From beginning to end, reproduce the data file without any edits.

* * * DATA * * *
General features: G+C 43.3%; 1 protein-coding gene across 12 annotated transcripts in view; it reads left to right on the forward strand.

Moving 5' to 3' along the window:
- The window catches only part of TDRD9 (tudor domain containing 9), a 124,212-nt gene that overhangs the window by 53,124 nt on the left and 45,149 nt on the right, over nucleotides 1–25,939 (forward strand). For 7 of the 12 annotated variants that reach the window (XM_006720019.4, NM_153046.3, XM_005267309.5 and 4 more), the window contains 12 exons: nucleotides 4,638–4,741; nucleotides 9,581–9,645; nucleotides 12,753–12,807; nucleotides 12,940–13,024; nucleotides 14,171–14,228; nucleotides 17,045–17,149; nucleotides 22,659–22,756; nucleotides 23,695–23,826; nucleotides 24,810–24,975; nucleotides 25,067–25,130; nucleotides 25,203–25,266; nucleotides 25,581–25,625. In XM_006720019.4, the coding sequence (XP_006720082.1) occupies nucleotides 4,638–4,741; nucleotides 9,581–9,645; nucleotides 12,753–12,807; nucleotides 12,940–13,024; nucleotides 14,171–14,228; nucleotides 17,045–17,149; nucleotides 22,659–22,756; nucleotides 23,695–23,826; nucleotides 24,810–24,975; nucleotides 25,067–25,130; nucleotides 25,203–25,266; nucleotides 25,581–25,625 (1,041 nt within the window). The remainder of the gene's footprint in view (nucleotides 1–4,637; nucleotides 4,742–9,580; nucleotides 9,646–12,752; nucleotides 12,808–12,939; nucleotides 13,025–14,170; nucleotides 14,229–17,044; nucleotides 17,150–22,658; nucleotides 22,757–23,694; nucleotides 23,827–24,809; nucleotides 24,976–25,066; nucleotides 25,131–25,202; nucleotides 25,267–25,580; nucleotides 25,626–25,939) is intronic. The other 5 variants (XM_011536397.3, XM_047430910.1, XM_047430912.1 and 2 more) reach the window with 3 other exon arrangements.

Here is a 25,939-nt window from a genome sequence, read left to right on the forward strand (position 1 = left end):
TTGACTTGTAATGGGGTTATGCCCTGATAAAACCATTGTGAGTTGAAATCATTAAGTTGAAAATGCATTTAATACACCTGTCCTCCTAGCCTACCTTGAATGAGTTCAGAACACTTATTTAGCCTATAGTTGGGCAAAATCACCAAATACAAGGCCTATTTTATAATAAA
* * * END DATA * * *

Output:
General features: G+C 43.3%; 1 protein-coding gene across 12 annotated transcripts in view; it reads left to right on the forward strand.

Moving 5' to 3' along the window:
- The window catches only part of TDRD9 (tudor domain containing 9), a 124,212-nt gene that overhangs the window by 53,124 nt on the left and 45,149 nt on the right, over nucleotides 1–25,939 (forward strand). For 7 of the 12 annotated variants that reach the window (XM_006720019.4, NM_153046.3, XM_005267309.5 and 4 more), the window contains 12 exons: nucleotides 4,638–4,741; nucleotides 9,581–9,645; nucleotides 12,753–12,807; nucleotides 12,940–13,024; nucleotides 14,171–14,228; nucleotides 17,045–17,149; nucleotides 22,659–22,756; nucleotides 23,695–23,826; nucleotides 24,810–24,975; nucleotides 25,067–25,130; nucleotides 25,203–25,266; nucleotides 25,581–25,625. In XM_006720019.4, the coding sequence (XP_006720082.1) occupies nucleotides 4,638–4,741; nucleotides 9,581–9,645; nucleotides 12,753–12,807; nucleotides 12,940–13,024; nucleotides 14,171–14,228; nucleotides 17,045–17,149; nucleotides 22,659–22,756; nucleotides 23,695–23,826; nucleotides 24,810–24,975; nucleotides 25,067–25,130; nucleotides 25,203–25,266; nucleotides 25,581–25,625 (1,041 nt within the window). The remainder of the gene's footprint in view (nucleotides 1–4,637; nucleotides 4,742–9,580; nucleotides 9,646–12,752; nucleotides 12,808–12,939; nucleotides 13,025–14,170; nucleotides 14,229–17,044; nucleotides 17,150–22,658; nucleotides 22,757–23,694; nucleotides 23,827–24,809; nucleotides 24,976–25,066; nucleotides 25,131–25,202; nucleotides 25,267–25,580; nucleotides 25,626–25,939) is intronic. The other 5 variants (XM_011536397.3, XM_047430910.1, XM_047430912.1 and 2 more) reach the window with 3 other exon arrangements.

Here is a 25,939-nt window from a genome sequence, read left to right on the forward strand (position 1 = left end):
TTGACTTGTAATGGGGTTATGCCCTGATAAAACCATTGTGAGTTGAAATCATTAAGTTGAAAATGCATTTAATACACCTGTCCTCCTAGCCTACCTTGAATGAGTTCAGAACACTTATTTAGCCTATAGTTGGGCAAAATCACCAAATACAAGGCCTATTTTATAATAAA